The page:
Netflix 'would think about' a Formula 1 takeover | Planet F1
Netflix are not ruling out trying to secure the commercial rights for Formula 1 following the success of their Drive to Survive docuseries.
Love it or hate it, Drive to Survive has attracted a new, younger audience to F1 beyond its normal reach, being especially popular in America.
It could therefore be perceived as a natural – although ambitious – step for the Netflix platform, on which it is shown, to launch a buyout of Formula 1 and make their first entry into the arena of streaming live sports, which is something they have steered clear of to date.
The reason, according to Reed Hastings, their CEO, is that they are all about “entertainment, not journalism”, and they prefer to have full control over what is broadcast.
That is the case with ‘Drive to Survive’, in which a film crew accompanies a team, driver or personality within the sport and the content is then edited to cut the best possible offering for viewers. A fourth series, covering the 2021 season, is currently in the making.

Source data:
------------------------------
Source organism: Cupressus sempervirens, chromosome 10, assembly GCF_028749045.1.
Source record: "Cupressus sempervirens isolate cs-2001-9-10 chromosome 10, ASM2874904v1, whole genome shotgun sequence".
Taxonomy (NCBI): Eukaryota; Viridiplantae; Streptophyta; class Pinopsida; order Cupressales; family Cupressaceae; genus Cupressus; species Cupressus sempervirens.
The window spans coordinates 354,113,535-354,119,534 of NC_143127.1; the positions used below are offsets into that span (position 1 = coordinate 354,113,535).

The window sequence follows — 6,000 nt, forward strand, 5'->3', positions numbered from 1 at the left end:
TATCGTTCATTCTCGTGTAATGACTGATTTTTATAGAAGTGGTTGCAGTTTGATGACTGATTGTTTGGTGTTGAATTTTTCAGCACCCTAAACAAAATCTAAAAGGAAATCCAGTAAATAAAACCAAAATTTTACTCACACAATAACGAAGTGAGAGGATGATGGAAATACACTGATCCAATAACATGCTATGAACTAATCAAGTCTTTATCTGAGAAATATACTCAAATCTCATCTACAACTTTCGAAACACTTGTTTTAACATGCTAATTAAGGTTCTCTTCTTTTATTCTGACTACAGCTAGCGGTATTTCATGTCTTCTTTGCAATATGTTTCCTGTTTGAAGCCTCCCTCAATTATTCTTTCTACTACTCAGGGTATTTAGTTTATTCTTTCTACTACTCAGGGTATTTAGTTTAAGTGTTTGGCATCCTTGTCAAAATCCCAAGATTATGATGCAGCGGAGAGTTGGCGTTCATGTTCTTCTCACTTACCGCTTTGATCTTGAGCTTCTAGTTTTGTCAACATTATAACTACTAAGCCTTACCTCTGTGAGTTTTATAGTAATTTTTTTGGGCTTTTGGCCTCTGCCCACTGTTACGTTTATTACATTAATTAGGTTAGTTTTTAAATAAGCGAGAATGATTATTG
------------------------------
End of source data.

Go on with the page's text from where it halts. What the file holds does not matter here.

Nevertheless, a Netflix bid to take full control of F1 from Liberty Media in the future is not completely off the table.
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“With sports broadcasts we have no control over the source,” said Hastings during an interview with Der Spiegel.
“We don’t own the Bundesliga, which can make deals with whomever it wants. But this kind of control would be a pre-requisite for us to be able to offer our customers a secure deal.
“A few years ago, the [commercial] rights to Formula 1 were sold. At that time we were not among the bidders. Today, we would think about it.”
There is a precedent with streaming services acquiring live sports rights as Amazon have secured high-profile football and tennis in the shape of the Premier League (selected matches) and the US Open, but not with regard to an entire organisation.
However, Hastings admitted it would represent quite a departure from the modus operandi of Netflix, which comes down to their ideology being to provide entertainment that appeals to a global demographic.
“News is by its nature political, and it varies greatly from country to country,” said Hastings.
“It’s difficult to produce news as a globally operating company without making enemies. It’s much easier for others who only cater to a regional market.
“Besides, we make entertainment and not journalism, which should have certain standards and follow ethical guidelines. We also keep our hands off live sport.”
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